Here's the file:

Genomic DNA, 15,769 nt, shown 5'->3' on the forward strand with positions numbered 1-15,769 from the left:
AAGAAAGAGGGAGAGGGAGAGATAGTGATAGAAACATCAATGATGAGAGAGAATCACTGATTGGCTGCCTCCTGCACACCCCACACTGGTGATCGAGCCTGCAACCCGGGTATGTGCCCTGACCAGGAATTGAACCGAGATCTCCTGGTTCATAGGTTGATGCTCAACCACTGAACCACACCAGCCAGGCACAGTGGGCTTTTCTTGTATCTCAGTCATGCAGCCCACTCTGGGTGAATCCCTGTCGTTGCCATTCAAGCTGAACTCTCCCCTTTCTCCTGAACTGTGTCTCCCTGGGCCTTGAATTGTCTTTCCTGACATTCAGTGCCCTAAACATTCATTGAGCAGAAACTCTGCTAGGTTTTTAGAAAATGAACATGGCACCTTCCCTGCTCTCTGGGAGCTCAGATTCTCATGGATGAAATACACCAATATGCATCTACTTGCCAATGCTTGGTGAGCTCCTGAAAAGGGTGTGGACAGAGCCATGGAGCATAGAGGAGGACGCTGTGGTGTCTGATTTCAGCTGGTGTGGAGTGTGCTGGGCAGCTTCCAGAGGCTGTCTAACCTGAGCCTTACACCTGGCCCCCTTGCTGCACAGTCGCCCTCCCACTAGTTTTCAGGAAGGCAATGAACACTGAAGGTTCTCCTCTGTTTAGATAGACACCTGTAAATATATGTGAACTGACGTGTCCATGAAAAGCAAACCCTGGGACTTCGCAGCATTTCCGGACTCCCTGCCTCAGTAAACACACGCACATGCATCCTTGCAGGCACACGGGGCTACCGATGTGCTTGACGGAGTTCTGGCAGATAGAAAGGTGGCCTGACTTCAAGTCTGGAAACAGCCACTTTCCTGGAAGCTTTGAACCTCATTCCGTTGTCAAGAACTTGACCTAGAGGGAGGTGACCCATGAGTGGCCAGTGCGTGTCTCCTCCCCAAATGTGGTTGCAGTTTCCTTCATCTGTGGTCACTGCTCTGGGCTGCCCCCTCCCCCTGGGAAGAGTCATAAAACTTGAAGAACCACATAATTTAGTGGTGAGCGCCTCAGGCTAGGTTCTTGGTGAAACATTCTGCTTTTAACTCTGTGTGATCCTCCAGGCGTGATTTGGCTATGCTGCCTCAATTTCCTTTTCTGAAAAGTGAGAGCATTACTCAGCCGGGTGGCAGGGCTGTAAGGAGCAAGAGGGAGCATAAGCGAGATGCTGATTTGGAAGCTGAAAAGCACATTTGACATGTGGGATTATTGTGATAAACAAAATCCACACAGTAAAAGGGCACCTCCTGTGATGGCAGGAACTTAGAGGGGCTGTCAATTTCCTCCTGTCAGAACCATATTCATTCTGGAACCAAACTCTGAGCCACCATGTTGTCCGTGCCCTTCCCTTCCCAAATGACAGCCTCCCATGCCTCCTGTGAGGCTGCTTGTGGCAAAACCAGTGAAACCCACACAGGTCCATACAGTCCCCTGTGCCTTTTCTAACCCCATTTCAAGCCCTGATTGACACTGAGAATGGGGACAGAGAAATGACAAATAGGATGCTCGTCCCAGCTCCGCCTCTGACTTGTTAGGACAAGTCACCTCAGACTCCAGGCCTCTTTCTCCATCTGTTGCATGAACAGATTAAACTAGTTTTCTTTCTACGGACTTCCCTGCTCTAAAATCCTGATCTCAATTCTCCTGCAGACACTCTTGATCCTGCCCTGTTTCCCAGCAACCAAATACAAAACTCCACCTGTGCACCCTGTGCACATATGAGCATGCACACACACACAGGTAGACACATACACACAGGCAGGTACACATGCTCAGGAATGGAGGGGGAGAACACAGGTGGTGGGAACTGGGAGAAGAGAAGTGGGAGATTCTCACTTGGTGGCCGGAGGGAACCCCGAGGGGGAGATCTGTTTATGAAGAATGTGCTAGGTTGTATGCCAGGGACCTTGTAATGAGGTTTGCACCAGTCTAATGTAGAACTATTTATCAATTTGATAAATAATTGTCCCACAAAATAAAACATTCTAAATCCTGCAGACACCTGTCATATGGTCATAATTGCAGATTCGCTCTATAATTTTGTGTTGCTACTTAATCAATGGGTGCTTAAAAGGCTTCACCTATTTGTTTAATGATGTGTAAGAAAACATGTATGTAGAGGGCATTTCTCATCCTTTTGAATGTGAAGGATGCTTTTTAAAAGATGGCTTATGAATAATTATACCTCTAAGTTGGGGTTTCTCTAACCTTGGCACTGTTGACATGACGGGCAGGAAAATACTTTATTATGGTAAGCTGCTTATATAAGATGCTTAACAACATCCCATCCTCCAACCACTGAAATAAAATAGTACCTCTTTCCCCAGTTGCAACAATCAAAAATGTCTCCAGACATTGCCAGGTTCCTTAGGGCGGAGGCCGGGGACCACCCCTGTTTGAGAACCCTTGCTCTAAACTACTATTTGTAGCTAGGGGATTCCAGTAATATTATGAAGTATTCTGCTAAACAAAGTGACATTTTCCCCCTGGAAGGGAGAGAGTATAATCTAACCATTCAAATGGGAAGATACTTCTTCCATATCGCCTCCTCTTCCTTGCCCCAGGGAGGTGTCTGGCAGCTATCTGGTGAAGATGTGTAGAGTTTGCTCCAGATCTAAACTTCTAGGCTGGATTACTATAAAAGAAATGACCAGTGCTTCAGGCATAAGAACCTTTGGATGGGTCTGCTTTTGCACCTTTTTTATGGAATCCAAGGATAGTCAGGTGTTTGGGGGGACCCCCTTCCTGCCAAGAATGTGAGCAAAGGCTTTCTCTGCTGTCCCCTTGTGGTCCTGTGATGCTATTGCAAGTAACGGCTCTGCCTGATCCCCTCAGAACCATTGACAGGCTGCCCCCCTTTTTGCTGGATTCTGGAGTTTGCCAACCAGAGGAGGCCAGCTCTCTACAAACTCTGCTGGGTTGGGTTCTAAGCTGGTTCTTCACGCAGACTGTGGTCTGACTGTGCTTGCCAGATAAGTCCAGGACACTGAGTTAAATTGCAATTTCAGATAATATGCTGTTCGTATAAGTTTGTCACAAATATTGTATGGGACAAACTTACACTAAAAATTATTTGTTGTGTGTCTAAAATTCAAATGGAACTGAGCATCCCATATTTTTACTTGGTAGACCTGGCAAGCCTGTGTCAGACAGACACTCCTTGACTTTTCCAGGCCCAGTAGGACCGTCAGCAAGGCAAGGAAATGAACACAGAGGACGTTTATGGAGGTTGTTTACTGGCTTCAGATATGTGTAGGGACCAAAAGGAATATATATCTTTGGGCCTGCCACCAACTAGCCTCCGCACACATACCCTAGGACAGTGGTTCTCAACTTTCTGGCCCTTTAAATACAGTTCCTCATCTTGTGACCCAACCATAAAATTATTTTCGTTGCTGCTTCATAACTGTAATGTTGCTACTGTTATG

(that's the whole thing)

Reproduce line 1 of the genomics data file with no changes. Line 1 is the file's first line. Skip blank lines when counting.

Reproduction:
Genomic DNA, 15,769 nt, shown 5'->3' on the forward strand with positions numbered 1-15,769 from the left: